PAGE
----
Getting started: If this is the first module you’ve used on the site that requires the Encrypt module, the first thing you’ll need to do is install and configure that module and its dependencies.

Take a look at this post for How to Setup Encrypt Module for Drupal 8, then come back here to continue setting up the Field Encrypt module. I’ll wait.

Welcome back! Now let’s setup the Field Encrypt module!

Modules

As with many Drupal tasks, to achieve this goal we’re going to need at least 4 modules: Key, Encrypt, Real AES, and Field Encrypt. Each of these modules performs one specific function that the others utilize. Let’s look at each one and how it fits into the others.

Field Encryption

https://www.drupal.org/project/field_encrypt

Adds options to encrypt field values. The goal of this module is to create a method for encrypting field values when stored in the database.

The Field Encryption module provides a UI for managing the encryption settings for fields within Drupal. After enabling the module, you can edit the Storage Settings on a field and configure the field to encrypt its data within the database, along with some other settings.

Field Encrypt: Automatically encrypt field data at rest

Now that all the pieces are in place, we can start configuring our fields to encrypt their data within the database.

There are two general areas of configuration with the Field Encrypt module. First is the site-wide default settings. To view these settings navigate to Configuration > System > Field Encrypt Settings (/admin/config/system/field-encrypt).

Here you can configure which properties of a field type are checked by default when enabling field encryption. For example, if you have the Address field installed on your site and know that every time you choose to encrypt an Address field you want the the address_line1 and postal_code properties to be encrypted, you can set those here as the default.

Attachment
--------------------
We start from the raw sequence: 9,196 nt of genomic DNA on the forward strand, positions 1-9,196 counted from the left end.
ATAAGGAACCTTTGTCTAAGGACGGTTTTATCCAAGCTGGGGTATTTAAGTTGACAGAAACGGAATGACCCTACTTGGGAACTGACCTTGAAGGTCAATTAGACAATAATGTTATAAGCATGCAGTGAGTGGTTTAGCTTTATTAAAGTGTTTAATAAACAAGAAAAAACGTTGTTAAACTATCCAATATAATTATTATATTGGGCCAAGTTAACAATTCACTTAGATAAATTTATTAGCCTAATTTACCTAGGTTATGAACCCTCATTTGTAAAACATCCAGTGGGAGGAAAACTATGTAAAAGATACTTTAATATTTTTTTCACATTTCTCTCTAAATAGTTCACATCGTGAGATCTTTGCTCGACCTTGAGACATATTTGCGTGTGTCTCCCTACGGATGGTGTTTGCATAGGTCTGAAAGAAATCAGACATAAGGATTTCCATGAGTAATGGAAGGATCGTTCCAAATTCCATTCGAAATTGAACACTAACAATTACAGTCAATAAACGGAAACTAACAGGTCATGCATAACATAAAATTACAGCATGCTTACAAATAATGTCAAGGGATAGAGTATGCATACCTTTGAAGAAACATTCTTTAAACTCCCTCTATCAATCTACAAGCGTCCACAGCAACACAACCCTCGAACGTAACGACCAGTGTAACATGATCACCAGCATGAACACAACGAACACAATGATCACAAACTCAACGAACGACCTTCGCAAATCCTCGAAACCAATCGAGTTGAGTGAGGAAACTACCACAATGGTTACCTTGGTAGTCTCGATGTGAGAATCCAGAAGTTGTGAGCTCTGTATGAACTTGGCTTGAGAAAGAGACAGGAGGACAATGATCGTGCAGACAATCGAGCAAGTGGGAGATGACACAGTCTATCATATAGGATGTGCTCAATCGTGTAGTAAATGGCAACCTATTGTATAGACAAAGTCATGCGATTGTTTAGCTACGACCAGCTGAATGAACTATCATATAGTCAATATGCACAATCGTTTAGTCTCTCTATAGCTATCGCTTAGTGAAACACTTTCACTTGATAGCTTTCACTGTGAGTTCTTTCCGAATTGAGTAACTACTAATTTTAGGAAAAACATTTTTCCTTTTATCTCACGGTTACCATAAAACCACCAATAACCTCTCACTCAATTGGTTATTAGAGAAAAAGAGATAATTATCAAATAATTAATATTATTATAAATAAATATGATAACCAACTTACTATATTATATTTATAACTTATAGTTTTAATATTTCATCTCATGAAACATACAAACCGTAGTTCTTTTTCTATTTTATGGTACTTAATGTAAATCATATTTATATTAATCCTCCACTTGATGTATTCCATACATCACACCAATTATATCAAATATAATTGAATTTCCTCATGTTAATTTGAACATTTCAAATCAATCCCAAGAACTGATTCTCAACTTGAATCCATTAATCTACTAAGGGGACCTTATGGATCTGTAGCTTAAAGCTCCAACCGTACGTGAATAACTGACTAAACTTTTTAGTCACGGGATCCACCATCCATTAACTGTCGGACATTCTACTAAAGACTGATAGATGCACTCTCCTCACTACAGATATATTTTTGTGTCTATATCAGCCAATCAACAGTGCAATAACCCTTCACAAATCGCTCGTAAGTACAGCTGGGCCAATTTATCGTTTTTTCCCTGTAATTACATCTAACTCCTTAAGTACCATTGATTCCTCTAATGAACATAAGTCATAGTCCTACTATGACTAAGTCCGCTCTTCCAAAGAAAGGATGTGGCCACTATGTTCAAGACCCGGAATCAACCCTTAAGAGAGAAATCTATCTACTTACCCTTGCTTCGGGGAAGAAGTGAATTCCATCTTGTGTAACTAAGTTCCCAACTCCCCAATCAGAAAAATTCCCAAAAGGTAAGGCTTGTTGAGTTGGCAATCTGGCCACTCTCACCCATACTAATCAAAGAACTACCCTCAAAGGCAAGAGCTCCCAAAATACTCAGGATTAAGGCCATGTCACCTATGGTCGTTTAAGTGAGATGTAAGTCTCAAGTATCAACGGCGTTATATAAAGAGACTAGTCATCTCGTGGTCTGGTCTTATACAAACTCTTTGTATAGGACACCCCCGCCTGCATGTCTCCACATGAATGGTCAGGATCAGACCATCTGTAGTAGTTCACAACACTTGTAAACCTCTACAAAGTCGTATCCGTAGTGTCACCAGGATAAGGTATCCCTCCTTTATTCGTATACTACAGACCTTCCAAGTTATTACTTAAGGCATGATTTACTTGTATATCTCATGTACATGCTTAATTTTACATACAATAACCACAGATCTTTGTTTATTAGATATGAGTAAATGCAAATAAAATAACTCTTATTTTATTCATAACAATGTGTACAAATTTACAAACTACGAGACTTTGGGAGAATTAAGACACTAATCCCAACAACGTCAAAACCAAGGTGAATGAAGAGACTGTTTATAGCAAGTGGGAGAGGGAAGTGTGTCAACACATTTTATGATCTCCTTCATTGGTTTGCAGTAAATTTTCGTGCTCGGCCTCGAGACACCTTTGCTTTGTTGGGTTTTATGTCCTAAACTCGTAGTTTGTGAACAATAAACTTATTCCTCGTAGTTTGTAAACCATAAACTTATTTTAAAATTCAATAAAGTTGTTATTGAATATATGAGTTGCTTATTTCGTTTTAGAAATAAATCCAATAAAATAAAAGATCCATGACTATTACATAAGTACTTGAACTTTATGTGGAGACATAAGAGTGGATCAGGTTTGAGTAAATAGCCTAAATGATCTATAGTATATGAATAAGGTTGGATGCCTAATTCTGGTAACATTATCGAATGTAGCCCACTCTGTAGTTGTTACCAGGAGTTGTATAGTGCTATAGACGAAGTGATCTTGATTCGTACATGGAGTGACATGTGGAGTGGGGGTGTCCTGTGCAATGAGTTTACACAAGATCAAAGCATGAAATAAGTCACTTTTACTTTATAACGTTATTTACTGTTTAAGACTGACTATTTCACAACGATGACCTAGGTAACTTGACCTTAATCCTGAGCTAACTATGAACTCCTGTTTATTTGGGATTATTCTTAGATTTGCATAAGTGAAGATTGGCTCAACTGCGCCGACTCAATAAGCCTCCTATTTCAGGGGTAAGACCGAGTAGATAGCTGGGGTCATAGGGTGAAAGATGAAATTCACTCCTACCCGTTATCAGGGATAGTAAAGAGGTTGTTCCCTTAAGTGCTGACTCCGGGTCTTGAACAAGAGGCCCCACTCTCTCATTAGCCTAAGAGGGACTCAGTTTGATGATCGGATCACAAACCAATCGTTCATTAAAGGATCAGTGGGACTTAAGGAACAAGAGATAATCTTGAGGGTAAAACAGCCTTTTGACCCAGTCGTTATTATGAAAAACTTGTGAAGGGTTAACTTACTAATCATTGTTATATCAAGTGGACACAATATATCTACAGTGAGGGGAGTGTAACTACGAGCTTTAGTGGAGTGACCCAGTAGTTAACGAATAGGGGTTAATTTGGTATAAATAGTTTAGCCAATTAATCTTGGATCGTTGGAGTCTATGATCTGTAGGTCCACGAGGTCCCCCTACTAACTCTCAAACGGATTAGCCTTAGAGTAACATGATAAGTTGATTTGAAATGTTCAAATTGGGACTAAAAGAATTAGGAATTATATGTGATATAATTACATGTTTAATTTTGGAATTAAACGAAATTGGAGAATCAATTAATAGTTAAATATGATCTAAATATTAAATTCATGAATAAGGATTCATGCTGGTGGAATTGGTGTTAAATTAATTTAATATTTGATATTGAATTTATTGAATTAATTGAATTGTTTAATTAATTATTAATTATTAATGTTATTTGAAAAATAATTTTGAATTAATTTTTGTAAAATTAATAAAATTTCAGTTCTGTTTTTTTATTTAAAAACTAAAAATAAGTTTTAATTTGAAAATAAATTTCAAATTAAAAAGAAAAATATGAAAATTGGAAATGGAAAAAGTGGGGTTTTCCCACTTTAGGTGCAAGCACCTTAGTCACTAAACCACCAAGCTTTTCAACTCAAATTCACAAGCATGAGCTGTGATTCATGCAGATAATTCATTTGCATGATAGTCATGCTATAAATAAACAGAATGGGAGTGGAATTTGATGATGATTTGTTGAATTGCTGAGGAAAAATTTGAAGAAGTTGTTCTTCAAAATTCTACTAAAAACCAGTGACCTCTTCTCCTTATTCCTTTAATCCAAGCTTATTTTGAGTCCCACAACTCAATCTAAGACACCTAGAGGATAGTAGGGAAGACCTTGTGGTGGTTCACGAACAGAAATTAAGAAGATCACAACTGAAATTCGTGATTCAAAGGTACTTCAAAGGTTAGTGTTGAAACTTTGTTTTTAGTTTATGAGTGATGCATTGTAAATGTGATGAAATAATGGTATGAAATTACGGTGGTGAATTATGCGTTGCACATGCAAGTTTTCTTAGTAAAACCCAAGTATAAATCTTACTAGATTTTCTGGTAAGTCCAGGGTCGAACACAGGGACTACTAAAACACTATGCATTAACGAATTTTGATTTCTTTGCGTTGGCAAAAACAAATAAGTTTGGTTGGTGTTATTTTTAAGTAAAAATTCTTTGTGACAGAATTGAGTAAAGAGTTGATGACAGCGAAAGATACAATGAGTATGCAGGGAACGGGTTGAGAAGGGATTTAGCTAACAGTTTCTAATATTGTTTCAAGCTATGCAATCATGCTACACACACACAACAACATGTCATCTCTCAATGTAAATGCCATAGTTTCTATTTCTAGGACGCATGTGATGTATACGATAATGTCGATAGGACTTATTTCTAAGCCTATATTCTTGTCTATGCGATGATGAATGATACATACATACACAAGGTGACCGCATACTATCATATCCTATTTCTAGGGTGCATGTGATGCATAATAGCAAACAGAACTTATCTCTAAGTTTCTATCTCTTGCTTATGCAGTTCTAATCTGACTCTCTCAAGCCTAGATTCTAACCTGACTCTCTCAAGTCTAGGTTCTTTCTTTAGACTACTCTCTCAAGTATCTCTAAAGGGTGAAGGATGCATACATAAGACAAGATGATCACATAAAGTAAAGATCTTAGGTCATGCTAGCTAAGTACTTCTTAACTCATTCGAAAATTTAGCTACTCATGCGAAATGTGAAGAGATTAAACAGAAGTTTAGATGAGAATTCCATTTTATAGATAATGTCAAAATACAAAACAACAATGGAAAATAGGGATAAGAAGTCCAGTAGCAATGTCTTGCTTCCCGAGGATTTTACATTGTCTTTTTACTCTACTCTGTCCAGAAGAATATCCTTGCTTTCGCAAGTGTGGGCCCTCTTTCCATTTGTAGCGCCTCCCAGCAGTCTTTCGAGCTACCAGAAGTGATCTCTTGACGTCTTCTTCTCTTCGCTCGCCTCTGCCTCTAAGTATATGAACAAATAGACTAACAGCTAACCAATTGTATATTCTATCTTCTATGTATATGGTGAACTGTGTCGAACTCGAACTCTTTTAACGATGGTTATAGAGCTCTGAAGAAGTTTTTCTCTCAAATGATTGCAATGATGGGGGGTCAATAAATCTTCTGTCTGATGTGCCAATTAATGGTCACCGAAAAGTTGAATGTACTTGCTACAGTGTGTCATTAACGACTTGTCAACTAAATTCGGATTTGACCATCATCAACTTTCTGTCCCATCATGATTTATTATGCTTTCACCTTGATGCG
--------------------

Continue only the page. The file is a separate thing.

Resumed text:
Basically, this settings page is just to give you the administrator some common encryption defaults between field types. Changing the settings here does not affect any of your existing fields. You don’t necessarily need to modify these settings at all.

Next up, let’s configure a field to make it encrypt its data!

For the sake of example, let’s add a new field to the Basic Page content type and setup that field to be encrypted. This will be a simple text field. After we configure the field and create some data, we’ll look at the database to see how the data is stored.

  1. Navigate to Structure > Content Types > Basic Page > Manage Fields (/admin/structure/types/manage/page/fields) and click “Add Field”
  2. Field Type: choose “Text (plain)”
  3. Field Name: “Super Cool Encrypted Field”, or another name of your choosing.
  4. Click “Save and Continue”
  5. On the next page, beneath the normal Field Storage options, you should see a new checkbox labeled “Encrypt Field”. Check that box and the form will expand with some options.
  6. Properties: check “Text value” – Here we’re choosing which parts of the field data will be encrypted. Since this is a plain text field, there is only one property available to encrypt.
  7. Encryption Profile: choose “Field Encryption AES Profile” – or whatever you named the encryption profile in the previous setup.
  8. Uncacheable: Check this. This will make sure your unencrypted data will not be exposed in the cache, but will have a negative impact on your performance. Whether or not you want encrypted data to be cacheable in your actual usage of the module is up to you, but there are trade-offs in both cases. “Uncacheable” is the more secure option, but has a performance cost.
  9. Click “Save Field Settings”

Screenshot

screenshot of filed encrypt settings on a plain text field

And we’re done! You should now have a field that encrypts its data on saving to the database, and decrypts the data when shown to a site user. 🎉

Testing & Exploring the data

Let’s test this out and see what is happening behind the scenes to our data.

Create a new Basic Page and provide some text to our newly encrypted field. Everything should appear normal to you. The field data is shown decrypted when viewing or editing the node.

Screenshot: All is normal

screenshot of node form and display

But if we were to look at our new field in the database we will not find the data. Instead, the value of the field in the database is literally “[ENCRYPTED]”.

screenshot of field data in database
Note: I’m using a content type called “Test Dev” in this example, as opposed to a Basic Page.

This is because encrypted data for fields is now stored in a few new database tables provided by the field_encrypt module.

screenshot of encrypted data in database
Note: There are 2 rows shown here because I have revisions enabled for the content type.

There it is, my encrypted data.

Now to complete the circle on testing this and understanding how all these pieces fit together, I should be able to copy the encrypted data from the database, and Test Decrypt it with my Encryption Profile.

Screenshot of decrypting data taken from the database

screenshot of decrypting the data copied from the database

And viola! Works like a charm.

So there we have it, we are now encrypting field data at rest using a few modules that provide simple administrative UIs and are designed to work together.

Additional Notes and Gotcha’s